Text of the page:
Blowfly larvae have an assimilation efficiency of about 80% (Hanski 1976), and mature larvae weigh 75-100 mg, so each one needs at least 90-120 mg of food to complete development. There is circumstantial evidence that this figure is in fact about 200 mg of pig's liver, 500 mg of pig's muscle or 1,000 mg of pig's brain in Calliphora vomitoria (Linnaeus) (Ireland and Turner 2005). However, C. vicina and L. sericata developed best on pig's lung (and brain or heart), and worst on pig's liver (Clark et al. 2006; Kaneshrajah and Turner 2004). Calliphora augur (Fabricius) and Lucilia cuprina (Wiedemann) grew significantly better on sheep's meat and brain than on sheep's liver (Day and Wallman 2006b). Chrysomya albiceps grew larger on horse meat than on sardines (Cardoso Ribeiro and Veira Milward-de-Azevedo 1997), while L. sericata grew faster and larger on pig than on cow tissues (Clark et al. 2006). These studies imply that the nutritive value of different tissues and different animals varies, that different insects respond differently to that variation. This is probably also true of human tissues, but the magnitude of the effect is unknown.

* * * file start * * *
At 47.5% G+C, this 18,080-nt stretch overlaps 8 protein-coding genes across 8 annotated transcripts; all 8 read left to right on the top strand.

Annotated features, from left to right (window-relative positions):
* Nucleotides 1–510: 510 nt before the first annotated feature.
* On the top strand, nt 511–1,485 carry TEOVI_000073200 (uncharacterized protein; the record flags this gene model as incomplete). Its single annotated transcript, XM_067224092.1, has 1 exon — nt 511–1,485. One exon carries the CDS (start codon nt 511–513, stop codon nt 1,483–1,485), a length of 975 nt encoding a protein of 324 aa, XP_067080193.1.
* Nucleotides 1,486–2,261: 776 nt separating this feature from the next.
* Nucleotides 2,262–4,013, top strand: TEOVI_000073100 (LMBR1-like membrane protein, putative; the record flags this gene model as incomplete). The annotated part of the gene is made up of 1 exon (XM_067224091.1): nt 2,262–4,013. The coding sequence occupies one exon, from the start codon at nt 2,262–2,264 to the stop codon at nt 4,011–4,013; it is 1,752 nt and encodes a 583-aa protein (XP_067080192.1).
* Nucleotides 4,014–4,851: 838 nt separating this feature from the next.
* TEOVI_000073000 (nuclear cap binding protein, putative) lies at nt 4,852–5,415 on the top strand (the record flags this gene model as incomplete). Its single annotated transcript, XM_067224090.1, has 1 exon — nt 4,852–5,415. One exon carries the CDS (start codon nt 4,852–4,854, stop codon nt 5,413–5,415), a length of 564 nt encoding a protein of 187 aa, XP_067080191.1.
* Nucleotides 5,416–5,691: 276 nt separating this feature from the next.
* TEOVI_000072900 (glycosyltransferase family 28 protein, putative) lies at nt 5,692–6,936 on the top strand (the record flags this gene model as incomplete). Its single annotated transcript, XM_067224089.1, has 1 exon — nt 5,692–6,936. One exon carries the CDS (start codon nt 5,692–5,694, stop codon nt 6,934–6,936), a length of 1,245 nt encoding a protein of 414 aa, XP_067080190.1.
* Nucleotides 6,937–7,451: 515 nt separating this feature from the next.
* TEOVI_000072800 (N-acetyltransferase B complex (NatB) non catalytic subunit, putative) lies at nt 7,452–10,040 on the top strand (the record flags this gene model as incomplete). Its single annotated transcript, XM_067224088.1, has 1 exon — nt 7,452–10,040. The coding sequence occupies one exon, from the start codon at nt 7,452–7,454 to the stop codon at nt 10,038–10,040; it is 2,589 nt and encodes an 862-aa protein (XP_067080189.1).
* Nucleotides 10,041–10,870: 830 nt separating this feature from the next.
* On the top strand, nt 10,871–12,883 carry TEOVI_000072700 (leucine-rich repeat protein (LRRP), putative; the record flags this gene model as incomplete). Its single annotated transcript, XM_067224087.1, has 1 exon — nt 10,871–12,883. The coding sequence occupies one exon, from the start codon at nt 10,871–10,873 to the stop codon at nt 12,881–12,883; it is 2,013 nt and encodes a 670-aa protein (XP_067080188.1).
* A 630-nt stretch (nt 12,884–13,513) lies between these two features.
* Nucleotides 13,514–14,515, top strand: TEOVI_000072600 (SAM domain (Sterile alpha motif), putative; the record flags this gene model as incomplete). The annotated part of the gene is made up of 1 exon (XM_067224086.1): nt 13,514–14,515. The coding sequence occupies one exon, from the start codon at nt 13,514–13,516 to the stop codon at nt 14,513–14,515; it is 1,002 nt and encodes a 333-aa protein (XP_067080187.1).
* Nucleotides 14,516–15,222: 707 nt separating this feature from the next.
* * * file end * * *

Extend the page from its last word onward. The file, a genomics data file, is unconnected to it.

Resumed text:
There are reports of variations in mean developmental time of up to 2 day (out of 6-8 day) at 20°C (Ireland and Turner 2005; Kaneshrajah and Turner 2004) and 30 h (out of 70-120 h) at 25°C (Clark et al. 2006), and in mature larval length of 2 mm

(out of 12-16 mm) due to dietary differences (Clark et al. 2006; Day and Wallman 2006b; Ireland and Turner 2005; Kaneshrajah and Turner 2004). This means that variation in diet can limit overall precision to 12-43% of the estimated PMI .

Two ways of managing these disparities are obvious: develop substrate-specific developmental models, or be selective about which tissues are sampled for insects. In either case, there is a need to formulate developmental models for human tissues, and to test which animals' tissues are the best substitutes. The effects of diet reinforce the need to record the location of samples on a corpse as a standard procedure (Amendt et al. 2007).

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